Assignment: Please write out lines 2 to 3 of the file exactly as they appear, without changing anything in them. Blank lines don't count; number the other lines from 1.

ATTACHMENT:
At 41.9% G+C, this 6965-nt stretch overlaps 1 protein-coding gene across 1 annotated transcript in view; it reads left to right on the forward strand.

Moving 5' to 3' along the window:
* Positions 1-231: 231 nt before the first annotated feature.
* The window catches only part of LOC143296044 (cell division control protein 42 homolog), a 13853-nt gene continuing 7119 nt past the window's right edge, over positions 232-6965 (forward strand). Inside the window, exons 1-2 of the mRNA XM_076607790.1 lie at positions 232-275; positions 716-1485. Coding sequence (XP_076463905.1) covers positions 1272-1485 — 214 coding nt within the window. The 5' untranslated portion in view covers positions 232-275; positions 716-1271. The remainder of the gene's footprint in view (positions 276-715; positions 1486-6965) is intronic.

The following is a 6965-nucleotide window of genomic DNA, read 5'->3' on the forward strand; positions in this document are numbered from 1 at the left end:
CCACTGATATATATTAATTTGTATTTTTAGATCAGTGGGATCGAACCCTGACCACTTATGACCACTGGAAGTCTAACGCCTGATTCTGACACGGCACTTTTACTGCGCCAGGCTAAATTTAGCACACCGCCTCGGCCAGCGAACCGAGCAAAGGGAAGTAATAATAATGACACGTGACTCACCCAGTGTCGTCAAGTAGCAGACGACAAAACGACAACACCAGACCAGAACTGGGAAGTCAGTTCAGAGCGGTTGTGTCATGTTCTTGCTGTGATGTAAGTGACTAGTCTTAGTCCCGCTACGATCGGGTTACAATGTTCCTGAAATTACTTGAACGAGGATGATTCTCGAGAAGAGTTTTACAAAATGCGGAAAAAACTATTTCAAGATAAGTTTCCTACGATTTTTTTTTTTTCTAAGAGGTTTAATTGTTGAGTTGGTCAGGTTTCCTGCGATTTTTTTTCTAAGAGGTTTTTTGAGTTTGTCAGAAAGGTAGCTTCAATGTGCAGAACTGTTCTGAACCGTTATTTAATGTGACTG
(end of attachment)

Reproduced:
Moving 5' to 3' along the window:
* Positions 1-231: 231 nt before the first annotated feature.